One of the major advances in nutritional medicine is the ability to produce a fish oil supplement that is highly concentrated form of long-chain omega-3 fatty acids and also free from lipid peroxides, heavy metals, environmental contaminants, and other harmful compounds. These “pharmaceutical grade” fish oil concentrates are so superior to earlier fish oil products that they are literally revolutionizing nutritional medicine because of the health benefits they produce by supplying clinical levels of the omega-3 fatty acids EPA and DHA.
The levels of EPA and DHA within red blood cells indicate habitual intake and have been shown to be highly significant predictors of heart disease. This laboratory value has been termed the omega-3 index. In one analysis, the omega-3 index was shown to be the most significant predictor of cardiovascular disease (CVD) compared with total cholesterol, LDL cholesterol, or HDL cholesterol as well as markers of inflammation like highly sensitive C-reactive protein (hsCRP).
The findings with the omega-3 index are not surprising, as a wealth of information has documented a clear relationship between dietary intake omega-3 fatty acids and the likelihood of developing CVD: the higher the omega-3 fatty acid intake, the lower the likelihood of CVD. It has been estimated that raising the levels of long-chain omega-3 fatty acids through diet or supplementation may reduce overall cardiovascular mortality by as much as 45%.
Researchers subsequently determined that a total of a combined 1000 mg of EPA and DHA daily is required to achieve or surpass the 8% target of the omega-3 index shown to be so protective against heart disease.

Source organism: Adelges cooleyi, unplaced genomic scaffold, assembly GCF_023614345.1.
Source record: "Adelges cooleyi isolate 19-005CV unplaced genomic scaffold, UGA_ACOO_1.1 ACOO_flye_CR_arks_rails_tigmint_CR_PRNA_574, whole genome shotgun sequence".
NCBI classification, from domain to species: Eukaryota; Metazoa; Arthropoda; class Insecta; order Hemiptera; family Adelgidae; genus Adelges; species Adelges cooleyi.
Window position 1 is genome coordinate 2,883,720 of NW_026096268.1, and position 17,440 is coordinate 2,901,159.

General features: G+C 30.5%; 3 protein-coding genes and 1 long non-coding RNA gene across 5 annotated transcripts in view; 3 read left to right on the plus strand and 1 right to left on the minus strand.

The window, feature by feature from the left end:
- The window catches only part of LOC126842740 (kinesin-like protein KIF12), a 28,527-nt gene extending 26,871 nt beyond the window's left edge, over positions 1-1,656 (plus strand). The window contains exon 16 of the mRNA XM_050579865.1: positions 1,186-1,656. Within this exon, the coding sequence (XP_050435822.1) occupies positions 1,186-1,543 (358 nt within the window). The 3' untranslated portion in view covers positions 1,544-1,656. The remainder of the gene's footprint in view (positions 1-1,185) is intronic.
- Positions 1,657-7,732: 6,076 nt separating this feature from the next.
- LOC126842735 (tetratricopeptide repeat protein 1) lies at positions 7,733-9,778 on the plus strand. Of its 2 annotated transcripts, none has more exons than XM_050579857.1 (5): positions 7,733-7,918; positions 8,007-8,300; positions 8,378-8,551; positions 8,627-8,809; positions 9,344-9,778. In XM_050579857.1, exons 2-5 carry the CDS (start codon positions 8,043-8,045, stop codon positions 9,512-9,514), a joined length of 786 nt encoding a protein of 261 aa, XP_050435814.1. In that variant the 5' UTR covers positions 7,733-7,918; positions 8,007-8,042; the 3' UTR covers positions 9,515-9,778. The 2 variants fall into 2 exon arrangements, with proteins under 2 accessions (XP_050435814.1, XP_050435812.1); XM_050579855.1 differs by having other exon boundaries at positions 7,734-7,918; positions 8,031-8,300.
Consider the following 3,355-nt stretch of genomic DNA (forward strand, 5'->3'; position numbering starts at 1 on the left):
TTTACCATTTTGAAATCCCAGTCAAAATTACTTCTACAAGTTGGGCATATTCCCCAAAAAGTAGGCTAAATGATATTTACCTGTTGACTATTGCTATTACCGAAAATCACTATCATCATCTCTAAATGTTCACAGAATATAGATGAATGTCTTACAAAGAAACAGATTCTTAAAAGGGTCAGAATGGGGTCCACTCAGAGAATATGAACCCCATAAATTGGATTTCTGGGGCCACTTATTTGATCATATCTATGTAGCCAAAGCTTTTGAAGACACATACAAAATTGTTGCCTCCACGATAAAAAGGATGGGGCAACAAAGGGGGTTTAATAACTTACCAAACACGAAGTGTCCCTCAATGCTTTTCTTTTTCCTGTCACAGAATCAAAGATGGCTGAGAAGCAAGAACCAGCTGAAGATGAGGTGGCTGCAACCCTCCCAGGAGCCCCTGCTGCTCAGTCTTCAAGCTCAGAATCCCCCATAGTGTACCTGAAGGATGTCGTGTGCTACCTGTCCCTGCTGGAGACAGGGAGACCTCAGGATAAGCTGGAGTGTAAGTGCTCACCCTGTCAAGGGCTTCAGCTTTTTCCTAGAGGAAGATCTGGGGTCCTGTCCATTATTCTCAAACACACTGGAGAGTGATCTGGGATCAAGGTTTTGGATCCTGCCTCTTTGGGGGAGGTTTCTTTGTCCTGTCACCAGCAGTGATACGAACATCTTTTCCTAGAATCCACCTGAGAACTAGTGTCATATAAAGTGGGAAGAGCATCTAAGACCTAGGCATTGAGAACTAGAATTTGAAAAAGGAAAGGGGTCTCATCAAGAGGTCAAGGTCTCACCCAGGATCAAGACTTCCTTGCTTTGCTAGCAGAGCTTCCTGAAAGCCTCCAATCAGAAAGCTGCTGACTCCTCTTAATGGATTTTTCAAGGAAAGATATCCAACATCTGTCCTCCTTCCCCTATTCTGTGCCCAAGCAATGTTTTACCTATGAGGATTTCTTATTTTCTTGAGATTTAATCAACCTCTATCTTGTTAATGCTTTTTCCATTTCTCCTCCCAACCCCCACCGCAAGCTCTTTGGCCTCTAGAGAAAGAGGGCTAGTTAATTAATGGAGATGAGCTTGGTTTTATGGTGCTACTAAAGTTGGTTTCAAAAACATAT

In addition to reducing the risk for heart disease, a higher intake of omega-3 fatty acids may also reduce other causes of death. A recent study sought to investigate the association of blood levels of EPA, DHA, and total omega-3 fatty acid levels with all-cause and cause-specific mortality among healthy older adults not receiving fish oil supplements.
The study involved 2,692 U.S. adults aged 74 years (±5 years) without prevalent coronary heart disease (CHD), stroke, or heart failure at the beginning of the study. These patients were followed for 30,829 person-years, during which time 1,625 deaths (of which 570 were cardiovascular) occurred, 359 fatal CHD and 371 nonfatal CHD events, and 130 fatal and 276 nonfatal strokes occurred. Analysis of the results indicated that higher plasma levels of all omega-3 fatty acid biomarkers were found to be associated with lower total mortality. Subjects with the highest levels of omega-3 fatty acids were found to live an average of 2.22 more years after age 65 than those in the lowest quintile.
These results are quite significant and once again highlight the importance of ingesting 1,000 mg of EPA+DHA for general health and 3,000 EPA+DHA when even higher levels are required as in existing CVD, high triglycerides, or any of the other 60+ health conditions benefited by higher EPA+DHA supplementation.
Mozaffarian D, Lemaitre RN, King IB, et al. Plasma phospholipid long-chain ω-3 fatty acids and total and cause-specific mortality in older adults: A cohort study. Ann Intern Med. 2013 Apr 2;158(7):515-25.